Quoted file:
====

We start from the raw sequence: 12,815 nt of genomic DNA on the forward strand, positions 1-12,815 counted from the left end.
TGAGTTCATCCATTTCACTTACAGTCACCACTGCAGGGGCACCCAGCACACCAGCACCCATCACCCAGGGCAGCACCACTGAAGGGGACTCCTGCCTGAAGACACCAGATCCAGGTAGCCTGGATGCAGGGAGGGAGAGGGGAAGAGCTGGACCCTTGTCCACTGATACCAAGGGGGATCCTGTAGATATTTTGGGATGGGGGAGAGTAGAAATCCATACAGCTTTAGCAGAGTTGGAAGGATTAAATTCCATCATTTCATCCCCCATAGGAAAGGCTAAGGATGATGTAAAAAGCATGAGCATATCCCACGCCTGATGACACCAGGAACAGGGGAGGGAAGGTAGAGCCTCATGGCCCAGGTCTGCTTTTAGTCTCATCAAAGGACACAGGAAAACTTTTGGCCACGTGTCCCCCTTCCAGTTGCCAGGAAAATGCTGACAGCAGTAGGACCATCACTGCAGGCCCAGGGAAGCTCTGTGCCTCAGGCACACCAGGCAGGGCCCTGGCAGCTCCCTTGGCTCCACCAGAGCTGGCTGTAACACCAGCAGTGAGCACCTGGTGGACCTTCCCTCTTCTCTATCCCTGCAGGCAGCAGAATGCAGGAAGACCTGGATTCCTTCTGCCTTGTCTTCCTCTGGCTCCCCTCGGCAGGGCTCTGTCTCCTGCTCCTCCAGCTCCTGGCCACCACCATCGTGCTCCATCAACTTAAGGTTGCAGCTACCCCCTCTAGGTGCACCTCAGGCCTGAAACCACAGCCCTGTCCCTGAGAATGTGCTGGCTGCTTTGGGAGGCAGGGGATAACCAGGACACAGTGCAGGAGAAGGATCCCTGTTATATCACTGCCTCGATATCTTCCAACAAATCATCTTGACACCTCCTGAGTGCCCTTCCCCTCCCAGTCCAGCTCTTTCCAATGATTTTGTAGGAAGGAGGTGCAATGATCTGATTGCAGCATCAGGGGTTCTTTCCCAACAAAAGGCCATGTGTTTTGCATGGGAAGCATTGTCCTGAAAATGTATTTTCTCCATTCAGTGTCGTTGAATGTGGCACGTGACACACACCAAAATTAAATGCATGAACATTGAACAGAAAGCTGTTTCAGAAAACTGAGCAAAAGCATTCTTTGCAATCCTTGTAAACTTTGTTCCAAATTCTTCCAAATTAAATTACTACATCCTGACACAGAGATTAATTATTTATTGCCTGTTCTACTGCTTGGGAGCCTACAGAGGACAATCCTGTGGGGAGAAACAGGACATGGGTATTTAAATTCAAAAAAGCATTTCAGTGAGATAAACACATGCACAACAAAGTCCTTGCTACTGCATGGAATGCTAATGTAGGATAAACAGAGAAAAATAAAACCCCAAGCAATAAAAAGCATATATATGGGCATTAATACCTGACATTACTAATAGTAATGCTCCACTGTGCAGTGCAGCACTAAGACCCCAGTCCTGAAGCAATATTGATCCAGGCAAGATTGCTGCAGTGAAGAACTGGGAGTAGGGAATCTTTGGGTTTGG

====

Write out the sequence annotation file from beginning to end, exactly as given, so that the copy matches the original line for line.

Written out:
We start from the raw sequence: 12,815 nt of genomic DNA on the forward strand, positions 1-12,815 counted from the left end.
TGAGTTCATCCATTTCACTTACAGTCACCACTGCAGGGGCACCCAGCACACCAGCACCCATCACCCAGGGCAGCACCACTGAAGGGGACTCCTGCCTGAAGACACCAGATCCAGGTAGCCTGGATGCAGGGAGGGAGAGGGGAAGAGCTGGACCCTTGTCCACTGATACCAAGGGGGATCCTGTAGATATTTTGGGATGGGGGAGAGTAGAAATCCATACAGCTTTAGCAGAGTTGGAAGGATTAAATTCCATCATTTCATCCCCCATAGGAAAGGCTAAGGATGATGTAAAAAGCATGAGCATATCCCACGCCTGATGACACCAGGAACAGGGGAGGGAAGGTAGAGCCTCATGGCCCAGGTCTGCTTTTAGTCTCATCAAAGGACACAGGAAAACTTTTGGCCACGTGTCCCCCTTCCAGTTGCCAGGAAAATGCTGACAGCAGTAGGACCATCACTGCAGGCCCAGGGAAGCTCTGTGCCTCAGGCACACCAGGCAGGGCCCTGGCAGCTCCCTTGGCTCCACCAGAGCTGGCTGTAACACCAGCAGTGAGCACCTGGTGGACCTTCCCTCTTCTCTATCCCTGCAGGCAGCAGAATGCAGGAAGACCTGGATTCCTTCTGCCTTGTCTTCCTCTGGCTCCCCTCGGCAGGGCTCTGTCTCCTGCTCCTCCAGCTCCTGGCCACCACCATCGTGCTCCATCAACTTAAGGTTGCAGCTACCCCCTCTAGGTGCACCTCAGGCCTGAAACCACAGCCCTGTCCCTGAGAATGTGCTGGCTGCTTTGGGAGGCAGGGGATAACCAGGACACAGTGCAGGAGAAGGATCCCTGTTATATCACTGCCTCGATATCTTCCAACAAATCATCTTGACACCTCCTGAGTGCCCTTCCCCTCCCAGTCCAGCTCTTTCCAATGATTTTGTAGGAAGGAGGTGCAATGATCTGATTGCAGCATCAGGGGTTCTTTCCCAACAAAAGGCCATGTGTTTTGCATGGGAAGCATTGTCCTGAAAATGTATTTTCTCCATTCAGTGTCGTTGAATGTGGCACGTGACACACACCAAAATTAAATGCATGAACATTGAACAGAAAGCTGTTTCAGAAAACTGAGCAAAAGCATTCTTTGCAATCCTTGTAAACTTTGTTCCAAATTCTTCCAAATTAAATTACTACATCCTGACACAGAGATTAATTATTTATTGCCTGTTCTACTGCTTGGGAGCCTACAGAGGACAATCCTGTGGGGAGAAACAGGACATGGGTATTTAAATTCAAAAAAGCATTTCAGTGAGATAAACACATGCACAACAAAGTCCTTGCTACTGCATGGAATGCTAATGTAGGATAAACAGAGAAAAATAAAACCCCAAGCAATAAAAAGCATATATATGGGCATTAATACCTGACATTACTAATAGTAATGCTCCACTGTGCAGTGCAGCACTAAGACCCCAGTCCTGAAGCAATATTGATCCAGGCAAGATTGCTGCAGTGAAGAACTGGGAGTAGGGAATCTTTGGGTTTGG